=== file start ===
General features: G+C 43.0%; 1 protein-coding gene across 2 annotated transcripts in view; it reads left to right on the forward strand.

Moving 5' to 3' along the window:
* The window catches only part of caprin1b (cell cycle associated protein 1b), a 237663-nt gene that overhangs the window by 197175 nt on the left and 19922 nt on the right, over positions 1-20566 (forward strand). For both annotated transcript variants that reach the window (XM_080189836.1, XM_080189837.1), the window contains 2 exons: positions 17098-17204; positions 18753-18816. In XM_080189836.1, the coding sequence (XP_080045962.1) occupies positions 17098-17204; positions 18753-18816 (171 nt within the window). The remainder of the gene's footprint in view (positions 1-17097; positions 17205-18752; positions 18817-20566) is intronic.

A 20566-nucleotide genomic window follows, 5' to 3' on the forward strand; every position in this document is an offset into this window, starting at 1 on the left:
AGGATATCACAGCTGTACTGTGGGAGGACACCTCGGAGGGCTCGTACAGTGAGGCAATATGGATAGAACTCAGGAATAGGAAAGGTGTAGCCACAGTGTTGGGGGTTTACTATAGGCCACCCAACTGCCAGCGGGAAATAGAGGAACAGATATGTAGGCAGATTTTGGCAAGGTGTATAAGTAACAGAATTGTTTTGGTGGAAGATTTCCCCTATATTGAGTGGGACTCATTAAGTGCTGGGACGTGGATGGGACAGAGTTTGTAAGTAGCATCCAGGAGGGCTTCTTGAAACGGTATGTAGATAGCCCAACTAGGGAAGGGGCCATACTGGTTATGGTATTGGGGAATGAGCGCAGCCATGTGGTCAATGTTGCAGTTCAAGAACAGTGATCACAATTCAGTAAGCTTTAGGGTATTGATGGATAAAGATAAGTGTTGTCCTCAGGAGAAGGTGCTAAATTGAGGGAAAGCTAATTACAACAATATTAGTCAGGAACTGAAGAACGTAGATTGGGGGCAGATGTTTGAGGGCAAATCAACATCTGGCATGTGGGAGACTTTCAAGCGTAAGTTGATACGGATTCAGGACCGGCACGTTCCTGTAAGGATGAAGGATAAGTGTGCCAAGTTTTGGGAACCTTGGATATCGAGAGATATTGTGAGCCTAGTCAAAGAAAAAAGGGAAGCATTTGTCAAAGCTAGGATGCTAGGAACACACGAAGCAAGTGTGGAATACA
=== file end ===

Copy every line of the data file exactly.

General features: G+C 43.0%; 1 protein-coding gene across 2 annotated transcripts in view; it reads left to right on the forward strand.

Moving 5' to 3' along the window:
* The window catches only part of caprin1b (cell cycle associated protein 1b), a 237663-nt gene that overhangs the window by 197175 nt on the left and 19922 nt on the right, over positions 1-20566 (forward strand). For both annotated transcript variants that reach the window (XM_080189836.1, XM_080189837.1), the window contains 2 exons: positions 17098-17204; positions 18753-18816. In XM_080189836.1, the coding sequence (XP_080045962.1) occupies positions 17098-17204; positions 18753-18816 (171 nt within the window). The remainder of the gene's footprint in view (positions 1-17097; positions 17205-18752; positions 18817-20566) is intronic.

A 20566-nucleotide genomic window follows, 5' to 3' on the forward strand; every position in this document is an offset into this window, starting at 1 on the left:
AGGATATCACAGCTGTACTGTGGGAGGACACCTCGGAGGGCTCGTACAGTGAGGCAATATGGATAGAACTCAGGAATAGGAAAGGTGTAGCCACAGTGTTGGGGGTTTACTATAGGCCACCCAACTGCCAGCGGGAAATAGAGGAACAGATATGTAGGCAGATTTTGGCAAGGTGTATAAGTAACAGAATTGTTTTGGTGGAAGATTTCCCCTATATTGAGTGGGACTCATTAAGTGCTGGGACGTGGATGGGACAGAGTTTGTAAGTAGCATCCAGGAGGGCTTCTTGAAACGGTATGTAGATAGCCCAACTAGGGAAGGGGCCATACTGGTTATGGTATTGGGGAATGAGCGCAGCCATGTGGTCAATGTTGCAGTTCAAGAACAGTGATCACAATTCAGTAAGCTTTAGGGTATTGATGGATAAAGATAAGTGTTGTCCTCAGGAGAAGGTGCTAAATTGAGGGAAAGCTAATTACAACAATATTAGTCAGGAACTGAAGAACGTAGATTGGGGGCAGATGTTTGAGGGCAAATCAACATCTGGCATGTGGGAGACTTTCAAGCGTAAGTTGATACGGATTCAGGACCGGCACGTTCCTGTAAGGATGAAGGATAAGTGTGCCAAGTTTTGGGAACCTTGGATATCGAGAGATATTGTGAGCCTAGTCAAAGAAAAAAGGGAAGCATTTGTCAAAGCTAGGATGCTAGGAACACACGAAGCAAGTGTGGAATACA